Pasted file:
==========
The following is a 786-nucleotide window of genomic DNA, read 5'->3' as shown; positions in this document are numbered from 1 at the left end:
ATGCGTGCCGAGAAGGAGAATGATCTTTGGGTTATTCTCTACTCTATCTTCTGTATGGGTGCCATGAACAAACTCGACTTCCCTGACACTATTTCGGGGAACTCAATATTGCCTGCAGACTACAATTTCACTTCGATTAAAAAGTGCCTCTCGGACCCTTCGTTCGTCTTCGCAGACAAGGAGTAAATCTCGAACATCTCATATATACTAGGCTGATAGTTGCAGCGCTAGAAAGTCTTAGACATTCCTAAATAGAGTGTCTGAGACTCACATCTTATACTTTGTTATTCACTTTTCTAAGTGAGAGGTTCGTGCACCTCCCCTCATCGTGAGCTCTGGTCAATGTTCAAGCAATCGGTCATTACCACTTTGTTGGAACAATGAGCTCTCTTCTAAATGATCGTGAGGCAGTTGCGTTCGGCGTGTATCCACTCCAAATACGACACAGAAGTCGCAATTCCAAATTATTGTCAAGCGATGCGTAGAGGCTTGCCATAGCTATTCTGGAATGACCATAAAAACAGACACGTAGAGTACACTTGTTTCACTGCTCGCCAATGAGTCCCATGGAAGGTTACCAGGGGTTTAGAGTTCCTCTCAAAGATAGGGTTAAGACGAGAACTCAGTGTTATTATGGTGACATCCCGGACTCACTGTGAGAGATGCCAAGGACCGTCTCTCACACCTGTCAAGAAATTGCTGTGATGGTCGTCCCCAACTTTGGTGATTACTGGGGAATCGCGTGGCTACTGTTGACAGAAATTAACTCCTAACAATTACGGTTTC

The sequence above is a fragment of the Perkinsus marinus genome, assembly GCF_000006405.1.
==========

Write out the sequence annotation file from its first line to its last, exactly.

The following is a 786-nucleotide window of genomic DNA, read 5'->3' as shown; positions in this document are numbered from 1 at the left end:
ATGCGTGCCGAGAAGGAGAATGATCTTTGGGTTATTCTCTACTCTATCTTCTGTATGGGTGCCATGAACAAACTCGACTTCCCTGACACTATTTCGGGGAACTCAATATTGCCTGCAGACTACAATTTCACTTCGATTAAAAAGTGCCTCTCGGACCCTTCGTTCGTCTTCGCAGACAAGGAGTAAATCTCGAACATCTCATATATACTAGGCTGATAGTTGCAGCGCTAGAAAGTCTTAGACATTCCTAAATAGAGTGTCTGAGACTCACATCTTATACTTTGTTATTCACTTTTCTAAGTGAGAGGTTCGTGCACCTCCCCTCATCGTGAGCTCTGGTCAATGTTCAAGCAATCGGTCATTACCACTTTGTTGGAACAATGAGCTCTCTTCTAAATGATCGTGAGGCAGTTGCGTTCGGCGTGTATCCACTCCAAATACGACACAGAAGTCGCAATTCCAAATTATTGTCAAGCGATGCGTAGAGGCTTGCCATAGCTATTCTGGAATGACCATAAAAACAGACACGTAGAGTACACTTGTTTCACTGCTCGCCAATGAGTCCCATGGAAGGTTACCAGGGGTTTAGAGTTCCTCTCAAAGATAGGGTTAAGACGAGAACTCAGTGTTATTATGGTGACATCCCGGACTCACTGTGAGAGATGCCAAGGACCGTCTCTCACACCTGTCAAGAAATTGCTGTGATGGTCGTCCCCAACTTTGGTGATTACTGGGGAATCGCGTGGCTACTGTTGACAGAAATTAACTCCTAACAATTACGGTTTC

The sequence above is a fragment of the Perkinsus marinus genome, assembly GCF_000006405.1.